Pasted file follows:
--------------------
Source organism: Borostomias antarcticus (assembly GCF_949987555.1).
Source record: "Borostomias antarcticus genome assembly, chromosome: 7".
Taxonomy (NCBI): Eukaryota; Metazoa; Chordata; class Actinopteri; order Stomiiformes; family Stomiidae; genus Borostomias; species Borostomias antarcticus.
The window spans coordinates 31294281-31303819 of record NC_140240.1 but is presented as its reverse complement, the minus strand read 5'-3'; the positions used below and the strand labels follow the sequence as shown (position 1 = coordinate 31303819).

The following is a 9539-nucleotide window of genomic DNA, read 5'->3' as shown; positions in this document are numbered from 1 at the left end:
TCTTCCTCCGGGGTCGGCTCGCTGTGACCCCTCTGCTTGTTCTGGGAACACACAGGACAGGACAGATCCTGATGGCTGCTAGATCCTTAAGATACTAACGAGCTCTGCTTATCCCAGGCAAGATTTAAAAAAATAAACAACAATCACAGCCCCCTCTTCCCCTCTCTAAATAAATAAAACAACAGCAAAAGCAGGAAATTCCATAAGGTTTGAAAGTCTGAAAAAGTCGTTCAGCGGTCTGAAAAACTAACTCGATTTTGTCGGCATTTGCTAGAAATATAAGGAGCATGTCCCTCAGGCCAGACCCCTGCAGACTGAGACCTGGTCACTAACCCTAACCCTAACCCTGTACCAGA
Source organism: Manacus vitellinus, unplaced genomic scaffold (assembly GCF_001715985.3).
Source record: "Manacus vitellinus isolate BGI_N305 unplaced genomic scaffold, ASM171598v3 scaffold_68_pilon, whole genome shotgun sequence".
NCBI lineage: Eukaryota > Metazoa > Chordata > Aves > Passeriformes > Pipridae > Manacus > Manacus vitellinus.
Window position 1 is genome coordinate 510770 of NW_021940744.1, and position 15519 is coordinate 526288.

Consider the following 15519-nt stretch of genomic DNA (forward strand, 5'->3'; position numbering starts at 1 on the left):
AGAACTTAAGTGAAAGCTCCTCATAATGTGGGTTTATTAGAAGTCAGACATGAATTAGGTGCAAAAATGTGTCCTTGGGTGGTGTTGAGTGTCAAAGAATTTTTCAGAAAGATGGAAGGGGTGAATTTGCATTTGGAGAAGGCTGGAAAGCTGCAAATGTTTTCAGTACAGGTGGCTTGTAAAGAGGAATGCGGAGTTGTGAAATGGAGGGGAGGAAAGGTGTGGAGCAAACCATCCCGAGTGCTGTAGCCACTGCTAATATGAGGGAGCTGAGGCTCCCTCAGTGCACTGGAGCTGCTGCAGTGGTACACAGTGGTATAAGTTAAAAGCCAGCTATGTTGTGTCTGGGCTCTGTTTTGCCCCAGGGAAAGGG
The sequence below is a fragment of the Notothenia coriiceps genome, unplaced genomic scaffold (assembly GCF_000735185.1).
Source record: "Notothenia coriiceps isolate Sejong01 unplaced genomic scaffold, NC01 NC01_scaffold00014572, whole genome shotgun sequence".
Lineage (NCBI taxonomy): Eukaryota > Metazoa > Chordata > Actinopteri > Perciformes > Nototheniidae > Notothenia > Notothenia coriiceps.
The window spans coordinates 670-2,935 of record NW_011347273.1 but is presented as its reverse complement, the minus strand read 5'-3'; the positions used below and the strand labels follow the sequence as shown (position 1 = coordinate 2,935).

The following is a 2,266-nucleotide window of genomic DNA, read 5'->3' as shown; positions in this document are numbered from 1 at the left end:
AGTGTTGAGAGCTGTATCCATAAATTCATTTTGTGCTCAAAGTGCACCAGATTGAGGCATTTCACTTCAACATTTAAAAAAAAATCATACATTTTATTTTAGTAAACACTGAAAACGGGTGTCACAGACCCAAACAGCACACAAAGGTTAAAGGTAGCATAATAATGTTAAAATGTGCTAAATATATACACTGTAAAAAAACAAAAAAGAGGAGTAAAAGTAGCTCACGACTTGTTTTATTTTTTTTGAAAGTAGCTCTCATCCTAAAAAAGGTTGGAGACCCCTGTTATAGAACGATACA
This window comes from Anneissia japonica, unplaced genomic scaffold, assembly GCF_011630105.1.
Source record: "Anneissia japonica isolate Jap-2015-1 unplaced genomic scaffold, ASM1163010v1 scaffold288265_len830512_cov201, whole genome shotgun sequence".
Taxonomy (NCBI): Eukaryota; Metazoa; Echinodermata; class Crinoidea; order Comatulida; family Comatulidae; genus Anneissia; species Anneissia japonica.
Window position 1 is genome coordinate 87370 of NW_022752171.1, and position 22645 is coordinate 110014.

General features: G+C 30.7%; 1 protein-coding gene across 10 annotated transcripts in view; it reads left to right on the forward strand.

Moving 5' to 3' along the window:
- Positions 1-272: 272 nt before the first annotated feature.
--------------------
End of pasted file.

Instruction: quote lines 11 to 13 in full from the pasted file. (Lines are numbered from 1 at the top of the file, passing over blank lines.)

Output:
Consider the following 15519-nt stretch of genomic DNA (forward strand, 5'->3'; position numbering starts at 1 on the left):
AGAACTTAAGTGAAAGCTCCTCATAATGTGGGTTTATTAGAAGTCAGACATGAATTAGGTGCAAAAATGTGTCCTTGGGTGGTGTTGAGTGTCAAAGAATTTTTCAGAAAGATGGAAGGGGTGAATTTGCATTTGGAGAAGGCTGGAAAGCTGCAAATGTTTTCAGTACAGGTGGCTTGTAAAGAGGAATGCGGAGTTGTGAAATGGAGGGGAGGAAAGGTGTGGAGCAAACCATCCCGAGTGCTGTAGCCACTGCTAATATGAGGGAGCTGAGGCTCCCTCAGTGCACTGGAGCTGCTGCAGTGGTACACAGTGGTATAAGTTAAAAGCCAGCTATGTTGTGTCTGGGCTCTGTTTTGCCCCAGGGAAAGGG
The sequence below is a fragment of the Notothenia coriiceps genome, unplaced genomic scaffold (assembly GCF_000735185.1).